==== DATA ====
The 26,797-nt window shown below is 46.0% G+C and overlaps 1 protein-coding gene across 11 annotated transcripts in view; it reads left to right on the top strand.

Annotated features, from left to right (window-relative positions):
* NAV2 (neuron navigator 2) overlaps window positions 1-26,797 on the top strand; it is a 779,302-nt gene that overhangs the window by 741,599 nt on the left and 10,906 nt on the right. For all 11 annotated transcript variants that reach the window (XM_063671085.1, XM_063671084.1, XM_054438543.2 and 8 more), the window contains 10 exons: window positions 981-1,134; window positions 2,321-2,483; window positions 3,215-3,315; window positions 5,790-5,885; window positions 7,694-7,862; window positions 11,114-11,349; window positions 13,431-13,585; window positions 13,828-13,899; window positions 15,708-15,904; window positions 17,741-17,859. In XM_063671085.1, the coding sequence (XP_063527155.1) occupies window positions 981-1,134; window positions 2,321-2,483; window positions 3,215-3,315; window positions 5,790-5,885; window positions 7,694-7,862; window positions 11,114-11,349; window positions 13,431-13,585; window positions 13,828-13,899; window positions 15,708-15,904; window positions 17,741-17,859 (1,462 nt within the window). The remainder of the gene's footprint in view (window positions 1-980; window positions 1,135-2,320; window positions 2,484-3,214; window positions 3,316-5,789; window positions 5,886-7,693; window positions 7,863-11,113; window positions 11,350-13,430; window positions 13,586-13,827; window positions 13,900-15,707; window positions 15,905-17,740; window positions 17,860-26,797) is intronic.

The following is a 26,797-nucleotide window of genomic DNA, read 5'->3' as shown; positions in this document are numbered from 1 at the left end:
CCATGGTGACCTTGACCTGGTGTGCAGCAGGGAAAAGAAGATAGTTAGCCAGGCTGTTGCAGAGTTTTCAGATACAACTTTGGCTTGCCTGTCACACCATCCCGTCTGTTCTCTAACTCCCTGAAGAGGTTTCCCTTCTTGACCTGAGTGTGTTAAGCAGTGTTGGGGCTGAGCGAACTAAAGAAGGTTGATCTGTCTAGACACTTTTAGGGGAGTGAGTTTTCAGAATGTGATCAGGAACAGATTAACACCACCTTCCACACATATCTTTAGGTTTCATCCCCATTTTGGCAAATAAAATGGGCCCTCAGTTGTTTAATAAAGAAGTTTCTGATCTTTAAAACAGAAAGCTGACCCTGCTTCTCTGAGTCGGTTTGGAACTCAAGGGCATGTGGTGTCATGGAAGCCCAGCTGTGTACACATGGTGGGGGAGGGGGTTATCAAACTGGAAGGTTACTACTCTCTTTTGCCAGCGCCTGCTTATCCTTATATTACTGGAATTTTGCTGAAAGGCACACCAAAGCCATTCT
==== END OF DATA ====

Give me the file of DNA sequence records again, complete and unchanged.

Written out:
The 26,797-nt window shown below is 46.0% G+C and overlaps 1 protein-coding gene across 11 annotated transcripts in view; it reads left to right on the top strand.

Annotated features, from left to right (window-relative positions):
* NAV2 (neuron navigator 2) overlaps window positions 1-26,797 on the top strand; it is a 779,302-nt gene that overhangs the window by 741,599 nt on the left and 10,906 nt on the right. For all 11 annotated transcript variants that reach the window (XM_063671085.1, XM_063671084.1, XM_054438543.2 and 8 more), the window contains 10 exons: window positions 981-1,134; window positions 2,321-2,483; window positions 3,215-3,315; window positions 5,790-5,885; window positions 7,694-7,862; window positions 11,114-11,349; window positions 13,431-13,585; window positions 13,828-13,899; window positions 15,708-15,904; window positions 17,741-17,859. In XM_063671085.1, the coding sequence (XP_063527155.1) occupies window positions 981-1,134; window positions 2,321-2,483; window positions 3,215-3,315; window positions 5,790-5,885; window positions 7,694-7,862; window positions 11,114-11,349; window positions 13,431-13,585; window positions 13,828-13,899; window positions 15,708-15,904; window positions 17,741-17,859 (1,462 nt within the window). The remainder of the gene's footprint in view (window positions 1-980; window positions 1,135-2,320; window positions 2,484-3,214; window positions 3,316-5,789; window positions 5,886-7,693; window positions 7,863-11,113; window positions 11,350-13,430; window positions 13,586-13,827; window positions 13,900-15,707; window positions 15,905-17,740; window positions 17,860-26,797) is intronic.

The following is a 26,797-nucleotide window of genomic DNA, read 5'->3' as shown; positions in this document are numbered from 1 at the left end:
CCATGGTGACCTTGACCTGGTGTGCAGCAGGGAAAAGAAGATAGTTAGCCAGGCTGTTGCAGAGTTTTCAGATACAACTTTGGCTTGCCTGTCACACCATCCCGTCTGTTCTCTAACTCCCTGAAGAGGTTTCCCTTCTTGACCTGAGTGTGTTAAGCAGTGTTGGGGCTGAGCGAACTAAAGAAGGTTGATCTGTCTAGACACTTTTAGGGGAGTGAGTTTTCAGAATGTGATCAGGAACAGATTAACACCACCTTCCACACATATCTTTAGGTTTCATCCCCATTTTGGCAAATAAAATGGGCCCTCAGTTGTTTAATAAAGAAGTTTCTGATCTTTAAAACAGAAAGCTGACCCTGCTTCTCTGAGTCGGTTTGGAACTCAAGGGCATGTGGTGTCATGGAAGCCCAGCTGTGTACACATGGTGGGGGAGGGGGTTATCAAACTGGAAGGTTACTACTCTCTTTTGCCAGCGCCTGCTTATCCTTATATTACTGGAATTTTGCTGAAAGGCACACCAAAGCCATTCT